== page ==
Adventures in Quilting

Quilting is turning out to be quite an adventure. It presents a whole new set of challenges for me. Most of the challenges stem from the fact that a quilt is much bigger than the projects I usually sew (including my first quilt) and all of a sudden I didn't have enough room to sew.

First I had to find space to pin-baste. Based on my limited experience, I believed I had to completely spread out the quilt for the basting, and this probably is the best way. I took the layers down to the living room and spread everything out on the floor. Crawling on the floor is for younger quilters. My poor old knees really hurt while I was crawling around on the floor trying to get the backing taut and the batting wrinkle-free. In addition, I didn't have the T-pins recommended in Alex Anderson's book to hold the backing taut by pinning it to the carpet. So, I brought a heavy, cumbersome folding table up from the basement and taped the backing to the table. The table was barely wide enough but I was able to pin-baste the layers together in sections. Somehow, it didn't occur to me to take the quilt layers back upstairs to the cutting table. I guess all that crawling on the floor and the pain in my knees reduced the blood flow to my brain.

The final challenge was finding the space to actually quilt. In my small, sewing room, the sewing machine cabinet is in the corner. There isn't enough space behind or beside the machine for the bulk. Since I'd already dragged the heavy, cumbersome folding table up one flight of stairs to the living room, I decided to drag it up yet another flight of stairs to my daughter's bedroom. It's still pretty cramped, but at least I have room to spread out the quilt. I predict more problems as I reach the center of the quilt and have to keep the bulk rolled up enough to fit through the machine. (That huge, expensive Bernina 830 is looking pretty good about now.) Every time I want to quilt in the future, (if, in fact I will want to quilt in the future) I have to set up a temporary workspace in my daughter's room. It's a good thing she's away at college!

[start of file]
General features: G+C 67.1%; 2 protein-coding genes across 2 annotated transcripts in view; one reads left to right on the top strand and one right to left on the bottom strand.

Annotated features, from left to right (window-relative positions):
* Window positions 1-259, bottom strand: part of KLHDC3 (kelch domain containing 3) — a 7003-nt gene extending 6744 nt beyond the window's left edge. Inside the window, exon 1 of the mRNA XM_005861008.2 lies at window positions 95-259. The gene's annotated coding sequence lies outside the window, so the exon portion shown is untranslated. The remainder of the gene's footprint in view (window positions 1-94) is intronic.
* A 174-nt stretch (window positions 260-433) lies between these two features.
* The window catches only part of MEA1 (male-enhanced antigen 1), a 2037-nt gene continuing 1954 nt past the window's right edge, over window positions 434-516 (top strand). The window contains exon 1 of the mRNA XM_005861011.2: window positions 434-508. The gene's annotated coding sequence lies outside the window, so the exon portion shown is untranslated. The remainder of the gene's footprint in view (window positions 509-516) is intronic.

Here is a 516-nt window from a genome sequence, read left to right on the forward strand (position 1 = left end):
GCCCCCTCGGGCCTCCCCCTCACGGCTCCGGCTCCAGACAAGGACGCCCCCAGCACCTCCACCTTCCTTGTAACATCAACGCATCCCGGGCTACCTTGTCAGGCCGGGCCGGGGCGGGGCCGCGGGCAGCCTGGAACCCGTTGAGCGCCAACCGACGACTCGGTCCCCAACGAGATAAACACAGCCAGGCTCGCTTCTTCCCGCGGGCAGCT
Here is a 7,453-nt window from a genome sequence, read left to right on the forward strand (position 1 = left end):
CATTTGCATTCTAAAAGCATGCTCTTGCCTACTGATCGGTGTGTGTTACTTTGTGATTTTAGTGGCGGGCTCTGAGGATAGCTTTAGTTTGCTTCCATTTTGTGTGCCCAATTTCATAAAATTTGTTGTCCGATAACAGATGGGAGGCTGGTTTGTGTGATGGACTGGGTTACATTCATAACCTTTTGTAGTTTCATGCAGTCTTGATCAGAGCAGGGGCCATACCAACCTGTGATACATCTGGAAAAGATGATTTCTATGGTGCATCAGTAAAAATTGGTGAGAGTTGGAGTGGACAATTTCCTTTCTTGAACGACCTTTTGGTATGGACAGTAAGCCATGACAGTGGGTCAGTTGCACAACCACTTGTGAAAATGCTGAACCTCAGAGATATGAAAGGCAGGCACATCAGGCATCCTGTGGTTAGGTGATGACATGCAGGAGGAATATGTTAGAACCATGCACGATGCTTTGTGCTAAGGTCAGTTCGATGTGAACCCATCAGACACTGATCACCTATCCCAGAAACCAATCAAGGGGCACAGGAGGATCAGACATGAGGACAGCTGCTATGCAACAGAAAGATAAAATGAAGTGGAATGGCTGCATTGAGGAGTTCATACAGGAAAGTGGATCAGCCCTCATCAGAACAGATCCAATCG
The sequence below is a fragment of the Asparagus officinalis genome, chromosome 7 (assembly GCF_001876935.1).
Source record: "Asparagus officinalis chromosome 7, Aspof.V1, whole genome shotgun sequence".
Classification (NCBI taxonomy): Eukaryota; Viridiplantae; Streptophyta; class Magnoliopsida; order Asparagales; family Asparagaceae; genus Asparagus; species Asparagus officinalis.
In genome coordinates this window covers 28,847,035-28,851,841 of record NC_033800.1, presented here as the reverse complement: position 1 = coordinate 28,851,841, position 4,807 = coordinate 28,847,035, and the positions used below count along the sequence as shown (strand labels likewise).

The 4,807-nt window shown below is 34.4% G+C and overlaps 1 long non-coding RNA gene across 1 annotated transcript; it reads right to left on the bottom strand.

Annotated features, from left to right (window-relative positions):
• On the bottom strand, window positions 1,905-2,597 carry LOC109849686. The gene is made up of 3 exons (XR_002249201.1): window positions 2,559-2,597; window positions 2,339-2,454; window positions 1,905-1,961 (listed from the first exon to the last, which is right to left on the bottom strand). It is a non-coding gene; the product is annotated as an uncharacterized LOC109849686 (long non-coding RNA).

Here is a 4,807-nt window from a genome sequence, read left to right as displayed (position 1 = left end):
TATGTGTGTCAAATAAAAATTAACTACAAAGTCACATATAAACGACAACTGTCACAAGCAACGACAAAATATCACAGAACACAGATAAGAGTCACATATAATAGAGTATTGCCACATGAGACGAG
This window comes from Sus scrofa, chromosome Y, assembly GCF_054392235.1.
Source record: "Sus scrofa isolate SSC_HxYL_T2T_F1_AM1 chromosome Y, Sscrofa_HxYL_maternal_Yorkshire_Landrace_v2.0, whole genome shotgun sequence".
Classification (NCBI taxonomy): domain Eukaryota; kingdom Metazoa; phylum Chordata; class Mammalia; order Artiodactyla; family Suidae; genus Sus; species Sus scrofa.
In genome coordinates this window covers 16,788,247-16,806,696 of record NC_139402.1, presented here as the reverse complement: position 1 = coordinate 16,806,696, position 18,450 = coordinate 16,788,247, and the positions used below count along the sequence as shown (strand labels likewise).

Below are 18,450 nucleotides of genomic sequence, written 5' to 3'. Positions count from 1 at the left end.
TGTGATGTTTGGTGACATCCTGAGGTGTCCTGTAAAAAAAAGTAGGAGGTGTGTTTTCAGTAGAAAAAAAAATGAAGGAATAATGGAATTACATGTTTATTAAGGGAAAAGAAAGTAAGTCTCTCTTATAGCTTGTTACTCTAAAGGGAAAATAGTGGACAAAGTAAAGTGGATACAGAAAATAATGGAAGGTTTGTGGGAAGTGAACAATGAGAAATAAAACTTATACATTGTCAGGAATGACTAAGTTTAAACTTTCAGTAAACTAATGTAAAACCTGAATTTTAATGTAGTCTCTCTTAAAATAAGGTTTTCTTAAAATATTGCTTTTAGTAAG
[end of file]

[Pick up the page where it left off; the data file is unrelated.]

I often wondered if quilters were a different breed than sewers. I bet one of the differences is that quilters have more room!

Thursday, October 15, 2009

Finished: BWOF 09-08-137 & 138

09-98-137 Top

Pattern Description: Pullover blouse with pleated neckline and gathered wrist.

Pattern Sizing: European plus sizes 44 - 52

Did it look like the photo/drawing on the pattern envelope once you were done sewing with it? The blouse did look like the photo, so I shouldn't have been surprised by the low neckline. As with most BWOFs, the neckline shows a lot of skin. That is very evident in the photo, but I was still a little surprised.

Were the instructions easy to follow? The instructions were very easy to follow; much easier than most BWOF instructions.

What did you particularly like or dislike about the pattern? I chose this pattern because I thought it would be a good match for the fabric. I'm not really happy with the neckline. I'm wearing a cami in the photograph, but I'll probably look for something else to wear under it. Even with the cami, it shows too much skin for me to feel comfortable wearing it to work. It's not that I'm a prude. I work in two elementary schools and I think the blouse shows too much skin for school.

Fabric Used: I used fabric my daughter brought from Morrocco. I don't have any idea about the fiber content.